On November 19, 1863, A cold autumn wind blew across the hills of South Central Pennsylvania. The nation was still at war that divided families, states and the country itself. On one chilly Gettysburg hill, people gathered to remember the dead from a now infamous battle, opening a new cemetery on 17 acres purchased by the Commonwealth of Pennsylvania at the direction of the Governor.
A representative from the Commonwealth invited a famous orator of the time, Edward Everett to speak at the dedication of the cemetery. Just a few weeks before, Governor Curtin contacted President Lincoln requesting a “few appropriate words” to consecrate the grounds. Edward Everett spoke from the makeshift stage for over 2 hours, the crowd hanging on his words. Very little is remembered from Everett’s speech however, President Abraham would be the next speaker, Lincoln’s speech would last slightly longer than two minutes, his words would be a great monument for those who fought at Gettysburg.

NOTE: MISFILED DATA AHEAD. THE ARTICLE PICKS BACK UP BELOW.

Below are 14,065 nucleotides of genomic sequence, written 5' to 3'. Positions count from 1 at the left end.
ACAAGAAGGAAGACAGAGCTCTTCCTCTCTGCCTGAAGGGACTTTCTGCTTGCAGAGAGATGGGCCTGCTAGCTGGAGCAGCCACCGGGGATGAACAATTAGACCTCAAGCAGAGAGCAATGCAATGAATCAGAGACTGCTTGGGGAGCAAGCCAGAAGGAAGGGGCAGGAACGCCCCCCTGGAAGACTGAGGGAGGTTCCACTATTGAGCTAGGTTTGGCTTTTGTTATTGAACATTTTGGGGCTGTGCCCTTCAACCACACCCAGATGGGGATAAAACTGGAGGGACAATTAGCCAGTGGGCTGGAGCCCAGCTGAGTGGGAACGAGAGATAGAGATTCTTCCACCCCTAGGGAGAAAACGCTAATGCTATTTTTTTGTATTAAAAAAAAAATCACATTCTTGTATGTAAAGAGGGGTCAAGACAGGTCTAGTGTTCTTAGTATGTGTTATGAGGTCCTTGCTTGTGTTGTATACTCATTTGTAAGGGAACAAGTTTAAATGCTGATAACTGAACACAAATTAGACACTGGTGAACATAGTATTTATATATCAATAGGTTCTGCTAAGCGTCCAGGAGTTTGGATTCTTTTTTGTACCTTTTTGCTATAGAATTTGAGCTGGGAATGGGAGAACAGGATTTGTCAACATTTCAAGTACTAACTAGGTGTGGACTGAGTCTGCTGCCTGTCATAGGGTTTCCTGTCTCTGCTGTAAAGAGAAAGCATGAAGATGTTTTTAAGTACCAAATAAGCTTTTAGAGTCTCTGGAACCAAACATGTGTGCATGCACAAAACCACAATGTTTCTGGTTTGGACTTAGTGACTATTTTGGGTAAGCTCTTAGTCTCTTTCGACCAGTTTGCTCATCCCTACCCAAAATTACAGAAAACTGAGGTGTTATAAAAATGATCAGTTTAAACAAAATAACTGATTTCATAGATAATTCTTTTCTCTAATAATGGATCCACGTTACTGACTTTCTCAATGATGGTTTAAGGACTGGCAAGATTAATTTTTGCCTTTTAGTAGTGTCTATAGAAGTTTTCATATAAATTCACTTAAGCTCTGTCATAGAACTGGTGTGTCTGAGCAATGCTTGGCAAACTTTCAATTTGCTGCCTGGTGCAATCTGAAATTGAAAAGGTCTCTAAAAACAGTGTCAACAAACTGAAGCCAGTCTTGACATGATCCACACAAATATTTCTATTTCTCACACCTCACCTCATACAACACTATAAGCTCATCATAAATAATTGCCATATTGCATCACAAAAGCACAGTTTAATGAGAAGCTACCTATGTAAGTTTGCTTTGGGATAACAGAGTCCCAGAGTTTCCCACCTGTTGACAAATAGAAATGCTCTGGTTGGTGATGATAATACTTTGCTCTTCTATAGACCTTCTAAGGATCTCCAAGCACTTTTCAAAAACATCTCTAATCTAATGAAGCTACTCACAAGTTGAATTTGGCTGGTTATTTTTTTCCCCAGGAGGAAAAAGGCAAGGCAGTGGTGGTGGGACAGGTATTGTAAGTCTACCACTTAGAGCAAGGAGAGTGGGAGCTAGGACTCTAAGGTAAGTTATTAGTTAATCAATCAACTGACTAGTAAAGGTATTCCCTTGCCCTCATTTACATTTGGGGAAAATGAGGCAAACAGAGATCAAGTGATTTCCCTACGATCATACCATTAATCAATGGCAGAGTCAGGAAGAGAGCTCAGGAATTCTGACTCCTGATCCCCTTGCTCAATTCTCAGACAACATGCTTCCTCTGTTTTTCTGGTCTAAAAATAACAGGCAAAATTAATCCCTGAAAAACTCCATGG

These are the words as written and published as the original draft by Lincoln’s personal secretary, John G. Nicolay:
“Four score and seven years ago our fathers brought forth, upon this continent, a new nation, conceived in liberty, and dedicated to the proposition that all men are created equal.
Now we are engaged in a great civil war, testing whether that nation, or any nation so conceived, and so dedicated, can long endure. We are met on a great battle field of that war. We come to dedicate a portion of it, as a final resting place for those who died here, that the nation might live. This we may, in all propriety do.
But, in a larger sense, we can not dedicate we can not consecrate we can not hallow, this ground The brave men, living and dead, who struggled here, have hallowed it, far above our poor power to add or detract. The world will little note, nor long remember what we say here; while it can never forget what they did here.
It is rather for us, the living, we here be dedicated to the great task remaining before us that, from these honored dead we take increased devotion to that cause for which they here, gave the last full measure of devotion that we here highly resolve these dead shall not have died in vain; that the nation, shall have a new birth of freedom, and that government of the people, by the people, for the people, shall not perish from the earth.”
Photo from Gettysburg Address (GettysburgAddress.org)